Gov. Tom Corbett dismissed his second education secretary in three months on Monday when he asked for the resignation of nominee William Harner over a what one administration official characterized as multiple and inappropriate comments that arose separately from his state service.
Harner's dismissal came after Corbett, a Republican, removed Ron Tomalis in May without explanation.
An administration statement on Harner's resignation gave no reason for the move. A Corbett spokeswoman, Lynn Lawson, said that it involved a personnel matter that did not involve Harner's time in the Corbett administration.
Lawson would not elaborate, but a Corbett administration official who was briefed on the matter and spoke on condition of anonymity because of the sensitivity of the situation said it involved multiple and inappropriate workplace comments by Harner, who was previously the superintendent of large school district in suburban Harrisburg.
In a statement posted online late Monday by The Sentinel of Carlisle, Harner said he was disappointed that he was out as education secretary and said ``detractors'' to his leadership approach "have succeeded in undermining my confirmation with a campaign of distortions.''
"It remains my understanding and belief that any complaints made during my tenure as superintendent were fully investigated and no matter was ever determined to be of merit or legal consequence,'' Harner said.
Lawson could not explain why the administration was unaware of the undisclosed personnel matter before Harner was nominated, and she could not say how or when the administration became aware of it.
"Since it is a personnel matter, I am not going to get into the specifics beyond what we've announced today,'' Lawson said.
Harner knows why he was dismissed, Lawson said.
Harner, 56, told an Associated Press reporter earlier Monday as he was walking into the Capitol that he knew nothing about his nomination potentially being withdrawn and that he still expected to be confirmed by the Senate next month. About 90 minutes later, the administration announced his departure.
Harner replaced Ron Tomalis on June 3 after previously serving five years as the superintendent of the Cumberland Valley School District. His contract with the district was ending June 30, and the board there had not approved a new contract with him before Corbett nominated him in May.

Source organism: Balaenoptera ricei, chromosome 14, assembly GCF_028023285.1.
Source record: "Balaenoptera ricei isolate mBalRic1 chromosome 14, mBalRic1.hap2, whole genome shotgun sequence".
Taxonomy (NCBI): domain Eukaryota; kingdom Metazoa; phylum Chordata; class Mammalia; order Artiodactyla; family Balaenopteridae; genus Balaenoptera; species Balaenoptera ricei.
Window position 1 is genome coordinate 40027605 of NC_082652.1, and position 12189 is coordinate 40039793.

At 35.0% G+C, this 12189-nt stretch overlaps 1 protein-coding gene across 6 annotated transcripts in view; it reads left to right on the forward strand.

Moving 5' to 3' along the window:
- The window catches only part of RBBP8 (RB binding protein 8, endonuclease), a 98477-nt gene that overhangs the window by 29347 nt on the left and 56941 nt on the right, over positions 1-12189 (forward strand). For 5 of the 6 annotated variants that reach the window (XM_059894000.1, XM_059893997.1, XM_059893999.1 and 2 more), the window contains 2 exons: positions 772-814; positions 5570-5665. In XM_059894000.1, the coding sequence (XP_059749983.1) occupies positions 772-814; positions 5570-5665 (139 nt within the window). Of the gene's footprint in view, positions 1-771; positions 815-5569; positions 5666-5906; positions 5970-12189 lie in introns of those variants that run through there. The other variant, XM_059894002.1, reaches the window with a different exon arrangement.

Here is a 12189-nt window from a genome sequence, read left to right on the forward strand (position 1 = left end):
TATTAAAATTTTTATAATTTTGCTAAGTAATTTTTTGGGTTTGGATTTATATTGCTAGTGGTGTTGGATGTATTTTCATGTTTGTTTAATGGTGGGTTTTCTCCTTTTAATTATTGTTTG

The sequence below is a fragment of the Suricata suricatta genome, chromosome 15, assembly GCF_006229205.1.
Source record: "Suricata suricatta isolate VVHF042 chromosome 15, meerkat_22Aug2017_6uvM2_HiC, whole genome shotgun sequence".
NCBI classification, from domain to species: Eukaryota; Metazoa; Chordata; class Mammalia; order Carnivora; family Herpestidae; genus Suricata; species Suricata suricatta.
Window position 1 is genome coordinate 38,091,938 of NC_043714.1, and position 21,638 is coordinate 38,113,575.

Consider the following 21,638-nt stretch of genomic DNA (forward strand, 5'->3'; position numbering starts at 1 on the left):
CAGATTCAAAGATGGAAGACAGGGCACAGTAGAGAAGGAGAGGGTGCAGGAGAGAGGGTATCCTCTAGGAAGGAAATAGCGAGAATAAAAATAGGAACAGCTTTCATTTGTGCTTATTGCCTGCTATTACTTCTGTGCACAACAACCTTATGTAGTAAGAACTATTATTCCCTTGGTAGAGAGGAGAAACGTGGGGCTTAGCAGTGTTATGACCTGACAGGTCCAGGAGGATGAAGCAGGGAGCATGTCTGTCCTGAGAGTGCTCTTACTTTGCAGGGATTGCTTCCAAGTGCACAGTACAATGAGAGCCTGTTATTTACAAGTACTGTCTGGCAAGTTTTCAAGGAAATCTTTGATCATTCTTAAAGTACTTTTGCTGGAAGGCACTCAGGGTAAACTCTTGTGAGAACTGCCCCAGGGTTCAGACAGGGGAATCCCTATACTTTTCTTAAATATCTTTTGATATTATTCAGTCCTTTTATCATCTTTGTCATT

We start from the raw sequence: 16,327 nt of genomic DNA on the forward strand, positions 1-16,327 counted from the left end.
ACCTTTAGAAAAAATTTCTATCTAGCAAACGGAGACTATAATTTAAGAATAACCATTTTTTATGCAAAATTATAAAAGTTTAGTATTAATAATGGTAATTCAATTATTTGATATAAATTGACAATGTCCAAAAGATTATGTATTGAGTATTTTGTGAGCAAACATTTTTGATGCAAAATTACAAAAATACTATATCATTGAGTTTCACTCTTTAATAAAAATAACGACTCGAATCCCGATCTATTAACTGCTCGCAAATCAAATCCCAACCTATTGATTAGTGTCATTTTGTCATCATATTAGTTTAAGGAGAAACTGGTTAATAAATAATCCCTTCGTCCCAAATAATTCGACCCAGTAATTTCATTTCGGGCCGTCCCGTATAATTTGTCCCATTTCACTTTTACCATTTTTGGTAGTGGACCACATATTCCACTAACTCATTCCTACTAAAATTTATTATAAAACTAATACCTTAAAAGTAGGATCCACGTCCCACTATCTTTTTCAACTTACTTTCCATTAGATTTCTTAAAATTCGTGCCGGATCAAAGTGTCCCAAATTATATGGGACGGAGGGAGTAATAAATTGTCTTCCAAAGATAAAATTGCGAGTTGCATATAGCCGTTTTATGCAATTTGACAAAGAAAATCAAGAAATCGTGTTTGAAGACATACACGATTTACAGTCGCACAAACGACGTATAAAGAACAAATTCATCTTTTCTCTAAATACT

A Cumberland Valley district spokeswoman would not say whether or when the Corbett administration had sought access to Harner's personnel information on file there.
"Cumberland Valley School District considers routine employment verification requests as a personnel matter; for privacy purposes, we do not provide comment on personnel matters,'' spokeswoman Tracy Panzer said in a statement.
Sen. Andrew Dinniman, the ranking Democrat on the Education Committee, was sharply critical of the administration Monday, saying educators had wasted three months getting to know Harner and trying to address major issues with him.
"The real question, I think for all of us, is how can the governor's office nominate someone for a position like this without doing proper vetting?'' Dinniman said. "This is certainly not a sign of leadership on the part of the governor's office.''
The upheaval at a major agency comes as Corbett gears up for re-election, and is inconvenient timing for a governor who is sustaining heavy criticism for cutting aid to public schools while seeking to advance the fortunes of private, parochial and charter schools.
Harner was immediately replaced as acting secretary of education by Carolyn Dumaresq, the department's executive deputy secretary who is a holdover from the administration of former Gov. Ed Rendell, a Democrat.
Dumaresq, who has a doctorate in education from the University of Pennsylvania, is a former public school teacher, superintendent, college professor, teacher's union official and president of the Pennsylvania Association of School Administrators.